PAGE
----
In my Understanding Asia class (required for my Asian Studies minor, and one of the most engaging classes I’ve taken), we’ve been studying Asian-American literature for the last two weeks. We’ve been looking at several major elements: 1) what does it mean to be Asian-American, and to what extent do you remain Asian while at the same time incorporating this identity into being “American”? and 2) how do elements of a multicultural person create the cultural hybridity that we have around us today? and 3) can you choose your your ethnicity to some extent (and, if so, will society let you)?
To do so, we’ve read a collection of poetry written by Japanese Americans about the internment during WWII, American Born Chinese by Gene Luen Yang, and Reluctant Fundamentalist by Mohsin Hamid. It has been a fortnight full of enlightening ideas regarding what your ethnicity means to others and to yourself, and how one adapts culture, and creates hybridity. The guest professor (the entire course has been taught by guest professors, except for the first 2-week segment taught by the coordinator, Dr. Tom Keene), Sarah Robbins, has facilitated a series of great class discussions, getting us really deep into what it means to be Asian-American.
Somewhat by coincidence, my own curiosity lead me weeks earlier to a book on the new release table at Barnes and Noble– one that delved into the curious incident of a Powerball lottery that had several dozen winners, all of whose numbers had been identical and inspired by the same thing: a fortune cookie. The Fortune Cookie Chronicles: Adventures in the World of Chinese Food, written by New York Times writer Jennifer 8. Lee (yes, 8), takes the reader on a journey into everything you’ve never imagined behind the ethnic food we love so much; and, Lee argues, it isn’t really all that “ethnic” anyway. Chinese American food is essentially American food, says Lee, and from there she shares stories about the origins of the fortune cookie, the international argument caused by soy sauce, the dangerous lives of Chinese deliverymen, and a heart-wrenching tale of a Chinese immigrant family who was nearly torn about by working and living in a rural Georgia town. I have found this book to be an interesting addition to my own understanding of the Chinese-American experience. Though it focuses on food, who can really argue that food is not a basic playing field for cultural exchange, no mater what your ethnicity or geographic location? Even without knowing a person’s language or culture or history, they can share with you their food. And so, through this familiar medium, Lee explores the whole globe to define “Chinese food.”
I am going to share an expert here, because I think it is an excellent illustration of the way we see cultural hybridity today, and how “assimilation” itself may be changing in meaning. Her sentiments in this passage echo almost exactly a point we touched upon today in class– when a minority combines itself with the majority, what elements of each culture are retained, which are lost, and to what extent might each be a bad or good thing? By giving up parts of your own culture to assimilate, how much becomes a personal loss? And what happens when walls or bumps arise between the two cultures one may be living in that might cause someone to step back an reevaluate their identity? She adds to it an interesting additional point: when the minority or immigrant population becomes an integral part of mainstream society, that society itself adapts to it, and appears different than it used to. We can see this most clearly all around us in the United States. As shes says earlier in her books, we often think of apple pie as being quintessential “American”– but when is the last time you had apple pie, and when is the last time you are Chinese food? Exactly. Probably in the last week or so. Interesting…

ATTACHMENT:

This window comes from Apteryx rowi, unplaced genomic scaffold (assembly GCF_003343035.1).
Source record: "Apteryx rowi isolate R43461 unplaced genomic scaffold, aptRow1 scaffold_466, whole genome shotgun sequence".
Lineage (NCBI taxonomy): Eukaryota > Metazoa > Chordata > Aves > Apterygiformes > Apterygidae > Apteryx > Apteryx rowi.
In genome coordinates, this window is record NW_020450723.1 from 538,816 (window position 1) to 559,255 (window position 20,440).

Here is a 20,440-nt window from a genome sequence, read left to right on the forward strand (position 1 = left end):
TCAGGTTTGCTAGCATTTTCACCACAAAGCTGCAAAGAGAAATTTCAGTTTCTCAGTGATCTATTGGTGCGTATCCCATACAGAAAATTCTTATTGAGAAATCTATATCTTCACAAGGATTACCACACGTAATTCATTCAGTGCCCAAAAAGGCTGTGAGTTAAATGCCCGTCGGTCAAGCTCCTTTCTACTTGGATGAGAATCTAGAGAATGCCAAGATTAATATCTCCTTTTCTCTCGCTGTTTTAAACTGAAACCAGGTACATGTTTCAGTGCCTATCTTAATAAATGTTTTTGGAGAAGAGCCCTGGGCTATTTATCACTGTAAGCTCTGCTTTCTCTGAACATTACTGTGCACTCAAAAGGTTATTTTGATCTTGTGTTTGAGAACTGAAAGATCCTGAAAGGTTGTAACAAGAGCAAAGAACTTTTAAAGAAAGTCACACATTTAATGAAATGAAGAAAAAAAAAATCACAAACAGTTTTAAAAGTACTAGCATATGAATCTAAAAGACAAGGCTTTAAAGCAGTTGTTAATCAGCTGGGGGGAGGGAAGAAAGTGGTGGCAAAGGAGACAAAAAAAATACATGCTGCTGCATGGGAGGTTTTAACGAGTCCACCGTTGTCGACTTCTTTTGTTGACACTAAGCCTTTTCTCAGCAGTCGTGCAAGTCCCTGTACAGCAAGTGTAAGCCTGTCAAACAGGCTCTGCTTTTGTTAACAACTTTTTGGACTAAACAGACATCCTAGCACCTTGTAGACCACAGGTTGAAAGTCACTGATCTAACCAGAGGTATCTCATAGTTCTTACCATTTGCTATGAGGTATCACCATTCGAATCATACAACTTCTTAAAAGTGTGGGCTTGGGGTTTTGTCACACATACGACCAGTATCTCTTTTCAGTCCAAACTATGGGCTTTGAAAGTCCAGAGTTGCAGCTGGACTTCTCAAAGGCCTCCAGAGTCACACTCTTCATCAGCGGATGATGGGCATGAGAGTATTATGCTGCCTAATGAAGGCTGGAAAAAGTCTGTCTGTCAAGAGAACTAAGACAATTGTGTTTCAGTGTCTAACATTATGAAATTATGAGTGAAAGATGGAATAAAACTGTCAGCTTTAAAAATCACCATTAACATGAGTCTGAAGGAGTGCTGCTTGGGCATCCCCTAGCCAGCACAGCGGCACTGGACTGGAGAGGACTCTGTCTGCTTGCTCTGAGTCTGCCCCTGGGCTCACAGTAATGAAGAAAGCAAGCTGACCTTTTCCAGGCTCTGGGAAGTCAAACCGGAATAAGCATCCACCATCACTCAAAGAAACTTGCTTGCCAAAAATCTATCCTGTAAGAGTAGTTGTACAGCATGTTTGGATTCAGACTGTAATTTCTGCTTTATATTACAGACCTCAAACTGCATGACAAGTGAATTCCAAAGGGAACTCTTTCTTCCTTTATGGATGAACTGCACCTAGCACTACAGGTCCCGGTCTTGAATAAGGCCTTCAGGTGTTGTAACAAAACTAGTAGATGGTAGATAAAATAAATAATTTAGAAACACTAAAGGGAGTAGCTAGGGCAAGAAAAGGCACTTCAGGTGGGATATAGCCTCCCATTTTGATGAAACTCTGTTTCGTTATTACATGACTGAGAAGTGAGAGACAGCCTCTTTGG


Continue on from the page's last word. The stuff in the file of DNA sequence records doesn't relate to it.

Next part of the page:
I think it is a testament to the writer, and a great cultural learning tool, that we can see elements of the Chinese American experience in her own exploration of American Chinese food.
I’ll leave you with her words:
“As much as the mainstream changes the immigrants, the immigrants change the mainstream. As recently as three decades ago, being American often meant distancing yourself from your immigrant ancestry. In her 1975 essay “Ethnicity and Anthropology in America,” anthropologist Margaret Mead wrote, ‘Being American is a matter of abstention from foreign ways, foreign food, foreign ideas, foreign accents.’
Even our definition of ‘assimilation’ is changing. The old-school definition referred to how a minority blended into a majority. Now social scientists are pushing a new definition: the convergence of disparate cultures. The popularity of Chinese food shows that assimilation may no longer require that minorities be subsumed into the majority. Instead, in a country where 20 percent of the population consists of immigrants and their children, assimilation means convergence from all sides.
In reality, General Tso’s chicken is arguably as American as it is foreign, Chinese only in the way that burritos are ‘Mexican’ or spaghetti and meatballs is ‘Italian.’ These are ‘native foreign dishes’– ‘native’ because they originated here and may exist nowhere else, but ‘foreign’ because they were inspired by other cuisines. American Chinese food has developed its own identity– so much so that it is sold in Korea, Singapore, and the Dominican Republic as its own distinct cuisine. “